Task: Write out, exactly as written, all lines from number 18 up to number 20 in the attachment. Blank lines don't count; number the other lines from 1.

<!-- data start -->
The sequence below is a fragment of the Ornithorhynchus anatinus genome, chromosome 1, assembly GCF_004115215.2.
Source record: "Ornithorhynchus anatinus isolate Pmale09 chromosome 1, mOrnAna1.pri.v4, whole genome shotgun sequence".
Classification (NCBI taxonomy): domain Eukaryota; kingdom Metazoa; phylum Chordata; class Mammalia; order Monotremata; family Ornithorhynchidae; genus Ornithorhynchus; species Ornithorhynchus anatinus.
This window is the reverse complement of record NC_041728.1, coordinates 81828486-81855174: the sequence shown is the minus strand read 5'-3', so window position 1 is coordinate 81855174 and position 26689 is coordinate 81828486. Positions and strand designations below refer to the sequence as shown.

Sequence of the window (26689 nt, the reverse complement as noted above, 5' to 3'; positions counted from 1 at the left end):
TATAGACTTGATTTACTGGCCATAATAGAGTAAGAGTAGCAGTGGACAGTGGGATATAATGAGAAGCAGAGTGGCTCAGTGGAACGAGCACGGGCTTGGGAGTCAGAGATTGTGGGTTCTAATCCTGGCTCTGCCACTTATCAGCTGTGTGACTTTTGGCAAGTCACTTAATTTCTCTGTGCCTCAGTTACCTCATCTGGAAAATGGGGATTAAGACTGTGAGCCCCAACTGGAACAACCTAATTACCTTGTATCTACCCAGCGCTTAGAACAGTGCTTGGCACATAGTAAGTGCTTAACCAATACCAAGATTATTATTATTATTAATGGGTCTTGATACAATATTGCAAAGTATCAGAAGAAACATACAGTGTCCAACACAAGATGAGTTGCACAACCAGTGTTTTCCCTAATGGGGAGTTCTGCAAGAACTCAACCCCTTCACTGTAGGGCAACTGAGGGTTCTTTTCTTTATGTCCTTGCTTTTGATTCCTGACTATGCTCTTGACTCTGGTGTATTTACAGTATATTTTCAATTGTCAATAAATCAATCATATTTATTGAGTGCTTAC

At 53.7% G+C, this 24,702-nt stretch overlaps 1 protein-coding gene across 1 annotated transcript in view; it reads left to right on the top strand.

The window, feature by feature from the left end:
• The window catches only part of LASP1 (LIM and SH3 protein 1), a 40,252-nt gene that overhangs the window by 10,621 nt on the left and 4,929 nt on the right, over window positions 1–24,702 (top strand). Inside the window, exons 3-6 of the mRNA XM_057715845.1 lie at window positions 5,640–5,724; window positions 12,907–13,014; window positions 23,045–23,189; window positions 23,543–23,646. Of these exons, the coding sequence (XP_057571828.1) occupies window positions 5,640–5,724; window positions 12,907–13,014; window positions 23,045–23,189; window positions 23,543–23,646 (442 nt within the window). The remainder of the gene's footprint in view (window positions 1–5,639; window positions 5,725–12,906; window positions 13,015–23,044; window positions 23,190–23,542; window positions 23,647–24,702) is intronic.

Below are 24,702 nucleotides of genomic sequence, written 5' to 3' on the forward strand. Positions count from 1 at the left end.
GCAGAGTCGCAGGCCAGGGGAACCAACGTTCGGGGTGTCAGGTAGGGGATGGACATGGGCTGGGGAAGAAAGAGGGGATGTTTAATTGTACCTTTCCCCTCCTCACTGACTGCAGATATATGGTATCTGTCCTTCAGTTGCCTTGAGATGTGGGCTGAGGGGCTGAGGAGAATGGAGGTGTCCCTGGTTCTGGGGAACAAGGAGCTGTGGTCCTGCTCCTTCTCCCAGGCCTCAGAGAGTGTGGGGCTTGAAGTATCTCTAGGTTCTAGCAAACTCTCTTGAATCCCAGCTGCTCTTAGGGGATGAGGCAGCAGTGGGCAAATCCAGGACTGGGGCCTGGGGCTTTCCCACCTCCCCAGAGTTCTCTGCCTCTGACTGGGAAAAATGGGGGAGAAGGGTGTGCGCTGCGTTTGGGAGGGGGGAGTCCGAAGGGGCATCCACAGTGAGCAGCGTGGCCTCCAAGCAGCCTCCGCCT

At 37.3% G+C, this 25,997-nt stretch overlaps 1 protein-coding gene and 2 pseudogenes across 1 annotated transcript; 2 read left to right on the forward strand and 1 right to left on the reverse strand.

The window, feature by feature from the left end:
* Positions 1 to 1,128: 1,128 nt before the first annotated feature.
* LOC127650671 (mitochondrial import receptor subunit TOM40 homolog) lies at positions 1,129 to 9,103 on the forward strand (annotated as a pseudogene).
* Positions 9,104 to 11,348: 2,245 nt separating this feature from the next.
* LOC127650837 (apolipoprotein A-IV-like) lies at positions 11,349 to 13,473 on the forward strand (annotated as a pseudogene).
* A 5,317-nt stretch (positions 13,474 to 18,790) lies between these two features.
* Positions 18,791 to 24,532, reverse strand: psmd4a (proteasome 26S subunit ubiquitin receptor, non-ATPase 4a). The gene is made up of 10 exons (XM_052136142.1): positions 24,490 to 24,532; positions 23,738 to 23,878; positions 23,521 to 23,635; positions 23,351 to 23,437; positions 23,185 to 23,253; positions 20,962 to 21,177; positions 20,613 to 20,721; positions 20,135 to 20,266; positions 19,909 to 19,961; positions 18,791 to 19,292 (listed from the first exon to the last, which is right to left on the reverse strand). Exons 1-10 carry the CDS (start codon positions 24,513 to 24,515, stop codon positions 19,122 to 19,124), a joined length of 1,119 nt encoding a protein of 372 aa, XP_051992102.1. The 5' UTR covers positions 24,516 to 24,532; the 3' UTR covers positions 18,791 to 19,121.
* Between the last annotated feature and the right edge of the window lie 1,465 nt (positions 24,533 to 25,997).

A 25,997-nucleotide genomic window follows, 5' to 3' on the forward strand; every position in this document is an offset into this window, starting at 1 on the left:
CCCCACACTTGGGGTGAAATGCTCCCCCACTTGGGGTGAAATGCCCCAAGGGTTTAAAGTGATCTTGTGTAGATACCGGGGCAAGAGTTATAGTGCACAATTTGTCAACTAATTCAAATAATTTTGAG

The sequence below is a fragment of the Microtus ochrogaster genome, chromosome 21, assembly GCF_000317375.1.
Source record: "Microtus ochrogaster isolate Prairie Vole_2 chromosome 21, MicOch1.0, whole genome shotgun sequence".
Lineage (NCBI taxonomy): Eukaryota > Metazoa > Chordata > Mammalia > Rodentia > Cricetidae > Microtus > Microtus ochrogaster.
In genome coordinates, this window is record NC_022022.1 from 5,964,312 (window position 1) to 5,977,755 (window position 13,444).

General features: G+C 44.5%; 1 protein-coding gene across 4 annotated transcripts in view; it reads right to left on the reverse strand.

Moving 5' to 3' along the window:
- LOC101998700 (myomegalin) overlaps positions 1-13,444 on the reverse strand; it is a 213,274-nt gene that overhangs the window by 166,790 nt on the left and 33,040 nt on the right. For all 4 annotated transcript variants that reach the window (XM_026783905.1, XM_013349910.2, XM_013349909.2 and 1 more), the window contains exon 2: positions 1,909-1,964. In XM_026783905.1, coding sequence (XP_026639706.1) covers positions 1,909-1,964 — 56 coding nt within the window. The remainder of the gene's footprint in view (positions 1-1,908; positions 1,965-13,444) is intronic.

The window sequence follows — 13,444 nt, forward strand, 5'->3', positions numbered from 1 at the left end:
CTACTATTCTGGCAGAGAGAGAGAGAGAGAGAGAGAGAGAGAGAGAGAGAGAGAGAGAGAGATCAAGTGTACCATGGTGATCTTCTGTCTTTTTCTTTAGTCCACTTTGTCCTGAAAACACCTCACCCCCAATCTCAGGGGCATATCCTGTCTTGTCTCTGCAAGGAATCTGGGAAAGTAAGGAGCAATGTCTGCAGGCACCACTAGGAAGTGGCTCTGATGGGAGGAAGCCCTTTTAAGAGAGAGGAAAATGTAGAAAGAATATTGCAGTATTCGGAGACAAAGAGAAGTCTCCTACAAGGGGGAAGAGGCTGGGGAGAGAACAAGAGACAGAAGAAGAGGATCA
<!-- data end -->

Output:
* A 5,317-nt stretch (positions 13,474 to 18,790) lies between these two features.
* Positions 18,791 to 24,532, reverse strand: psmd4a (proteasome 26S subunit ubiquitin receptor, non-ATPase 4a). The gene is made up of 10 exons (XM_052136142.1): positions 24,490 to 24,532; positions 23,738 to 23,878; positions 23,521 to 23,635; positions 23,351 to 23,437; positions 23,185 to 23,253; positions 20,962 to 21,177; positions 20,613 to 20,721; positions 20,135 to 20,266; positions 19,909 to 19,961; positions 18,791 to 19,292 (listed from the first exon to the last, which is right to left on the reverse strand). Exons 1-10 carry the CDS (start codon positions 24,513 to 24,515, stop codon positions 19,122 to 19,124), a joined length of 1,119 nt encoding a protein of 372 aa, XP_051992102.1. The 5' UTR covers positions 24,516 to 24,532; the 3' UTR covers positions 18,791 to 19,121.
* Between the last annotated feature and the right edge of the window lie 1,465 nt (positions 24,533 to 25,997).